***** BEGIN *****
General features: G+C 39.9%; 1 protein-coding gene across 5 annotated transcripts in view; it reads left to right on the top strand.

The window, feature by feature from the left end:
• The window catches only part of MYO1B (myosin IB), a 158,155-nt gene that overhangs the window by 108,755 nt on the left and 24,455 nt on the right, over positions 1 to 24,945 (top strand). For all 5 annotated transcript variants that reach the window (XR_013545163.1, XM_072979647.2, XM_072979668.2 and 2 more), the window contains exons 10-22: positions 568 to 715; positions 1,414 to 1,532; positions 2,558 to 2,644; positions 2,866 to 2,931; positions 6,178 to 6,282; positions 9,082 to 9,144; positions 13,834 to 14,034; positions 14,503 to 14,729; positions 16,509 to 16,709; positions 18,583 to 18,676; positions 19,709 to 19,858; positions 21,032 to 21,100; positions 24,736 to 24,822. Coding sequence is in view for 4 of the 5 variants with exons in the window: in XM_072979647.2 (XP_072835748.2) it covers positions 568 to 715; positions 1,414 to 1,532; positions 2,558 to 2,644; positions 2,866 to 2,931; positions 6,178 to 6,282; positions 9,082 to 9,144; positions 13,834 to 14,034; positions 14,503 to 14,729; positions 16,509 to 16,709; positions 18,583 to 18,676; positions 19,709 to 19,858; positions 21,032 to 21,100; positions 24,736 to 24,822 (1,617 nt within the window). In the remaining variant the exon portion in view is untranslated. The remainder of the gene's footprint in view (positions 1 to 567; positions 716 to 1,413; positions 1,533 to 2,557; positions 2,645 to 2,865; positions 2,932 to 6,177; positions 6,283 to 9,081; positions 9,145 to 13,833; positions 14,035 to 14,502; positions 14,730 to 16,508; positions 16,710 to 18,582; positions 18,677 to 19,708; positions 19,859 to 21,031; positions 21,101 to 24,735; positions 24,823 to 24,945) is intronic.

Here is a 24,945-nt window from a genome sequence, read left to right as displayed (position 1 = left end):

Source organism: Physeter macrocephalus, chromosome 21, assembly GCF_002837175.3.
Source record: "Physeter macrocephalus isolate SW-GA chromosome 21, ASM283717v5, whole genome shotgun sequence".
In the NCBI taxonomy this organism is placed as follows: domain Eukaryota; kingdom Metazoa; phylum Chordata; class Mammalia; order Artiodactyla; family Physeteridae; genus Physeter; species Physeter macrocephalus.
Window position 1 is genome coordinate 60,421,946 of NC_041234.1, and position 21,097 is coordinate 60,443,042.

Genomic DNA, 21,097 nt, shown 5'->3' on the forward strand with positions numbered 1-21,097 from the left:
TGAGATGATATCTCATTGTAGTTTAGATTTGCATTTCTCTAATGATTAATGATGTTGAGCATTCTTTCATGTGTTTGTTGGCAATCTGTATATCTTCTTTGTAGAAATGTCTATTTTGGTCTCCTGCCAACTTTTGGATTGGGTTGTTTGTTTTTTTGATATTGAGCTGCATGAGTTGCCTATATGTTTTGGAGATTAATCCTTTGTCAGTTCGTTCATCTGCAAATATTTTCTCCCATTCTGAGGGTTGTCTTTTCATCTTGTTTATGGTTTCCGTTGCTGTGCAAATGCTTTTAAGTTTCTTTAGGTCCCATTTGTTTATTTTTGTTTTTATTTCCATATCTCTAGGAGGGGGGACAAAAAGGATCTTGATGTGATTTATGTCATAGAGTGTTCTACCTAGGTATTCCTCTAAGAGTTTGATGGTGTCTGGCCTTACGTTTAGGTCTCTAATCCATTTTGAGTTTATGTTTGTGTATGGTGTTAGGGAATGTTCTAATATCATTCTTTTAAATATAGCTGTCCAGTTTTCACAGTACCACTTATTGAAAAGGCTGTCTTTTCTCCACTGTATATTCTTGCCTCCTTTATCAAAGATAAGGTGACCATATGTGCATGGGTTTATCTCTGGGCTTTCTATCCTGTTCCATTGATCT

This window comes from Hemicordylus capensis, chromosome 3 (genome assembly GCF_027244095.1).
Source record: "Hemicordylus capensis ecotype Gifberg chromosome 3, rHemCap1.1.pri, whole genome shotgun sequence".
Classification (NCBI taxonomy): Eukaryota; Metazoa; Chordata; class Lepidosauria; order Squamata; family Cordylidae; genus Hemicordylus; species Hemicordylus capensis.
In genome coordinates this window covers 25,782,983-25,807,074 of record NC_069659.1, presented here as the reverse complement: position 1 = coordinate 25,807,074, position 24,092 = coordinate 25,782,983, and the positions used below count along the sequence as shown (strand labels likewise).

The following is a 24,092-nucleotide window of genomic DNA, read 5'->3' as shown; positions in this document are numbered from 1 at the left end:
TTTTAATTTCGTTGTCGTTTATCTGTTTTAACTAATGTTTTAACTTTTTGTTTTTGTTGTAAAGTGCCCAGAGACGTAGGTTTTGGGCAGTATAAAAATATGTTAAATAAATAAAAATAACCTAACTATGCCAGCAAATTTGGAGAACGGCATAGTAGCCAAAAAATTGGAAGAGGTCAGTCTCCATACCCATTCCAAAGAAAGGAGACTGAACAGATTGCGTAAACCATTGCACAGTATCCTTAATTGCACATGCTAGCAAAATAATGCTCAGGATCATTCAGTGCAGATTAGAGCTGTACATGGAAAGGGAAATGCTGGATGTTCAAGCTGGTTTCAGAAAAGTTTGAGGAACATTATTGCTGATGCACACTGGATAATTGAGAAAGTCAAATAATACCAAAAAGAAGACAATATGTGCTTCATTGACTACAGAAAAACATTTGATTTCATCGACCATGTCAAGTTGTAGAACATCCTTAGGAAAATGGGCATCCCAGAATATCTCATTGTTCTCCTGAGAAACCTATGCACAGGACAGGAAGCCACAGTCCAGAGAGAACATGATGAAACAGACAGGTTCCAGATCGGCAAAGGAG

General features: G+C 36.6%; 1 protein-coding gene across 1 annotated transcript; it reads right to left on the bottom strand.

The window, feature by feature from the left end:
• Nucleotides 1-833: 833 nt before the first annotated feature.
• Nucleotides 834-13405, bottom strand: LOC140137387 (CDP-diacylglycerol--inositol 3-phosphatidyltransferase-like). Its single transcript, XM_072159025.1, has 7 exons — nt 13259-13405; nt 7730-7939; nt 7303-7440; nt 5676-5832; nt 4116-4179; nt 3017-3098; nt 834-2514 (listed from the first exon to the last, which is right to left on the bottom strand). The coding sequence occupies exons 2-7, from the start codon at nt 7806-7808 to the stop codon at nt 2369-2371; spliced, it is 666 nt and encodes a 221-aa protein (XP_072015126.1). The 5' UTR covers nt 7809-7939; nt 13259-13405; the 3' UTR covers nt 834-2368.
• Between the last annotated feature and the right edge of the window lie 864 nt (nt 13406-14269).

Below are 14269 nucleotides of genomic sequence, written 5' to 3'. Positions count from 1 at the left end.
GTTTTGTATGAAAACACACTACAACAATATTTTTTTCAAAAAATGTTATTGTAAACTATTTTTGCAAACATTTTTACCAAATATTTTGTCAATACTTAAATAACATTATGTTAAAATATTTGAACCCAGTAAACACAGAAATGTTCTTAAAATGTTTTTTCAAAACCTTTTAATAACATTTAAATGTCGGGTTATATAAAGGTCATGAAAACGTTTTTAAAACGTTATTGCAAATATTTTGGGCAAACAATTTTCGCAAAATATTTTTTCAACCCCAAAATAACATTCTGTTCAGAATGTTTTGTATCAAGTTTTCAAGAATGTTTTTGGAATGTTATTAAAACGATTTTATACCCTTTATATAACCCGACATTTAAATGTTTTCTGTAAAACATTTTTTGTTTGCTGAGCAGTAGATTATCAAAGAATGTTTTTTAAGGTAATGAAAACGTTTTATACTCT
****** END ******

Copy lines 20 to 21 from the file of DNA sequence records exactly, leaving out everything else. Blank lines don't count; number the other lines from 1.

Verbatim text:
• Nucleotides 834-13405, bottom strand: LOC140137387 (CDP-diacylglycerol--inositol 3-phosphatidyltransferase-like). Its single transcript, XM_072159025.1, has 7 exons — nt 13259-13405; nt 7730-7939; nt 7303-7440; nt 5676-5832; nt 4116-4179; nt 3017-3098; nt 834-2514 (listed from the first exon to the last, which is right to left on the bottom strand). The coding sequence occupies exons 2-7, from the start codon at nt 7806-7808 to the stop codon at nt 2369-2371; spliced, it is 666 nt and encodes a 221-aa protein (XP_072015126.1). The 5' UTR covers nt 7809-7939; nt 13259-13405; the 3' UTR covers nt 834-2368.
• Between the last annotated feature and the right edge of the window lie 864 nt (nt 13406-14269).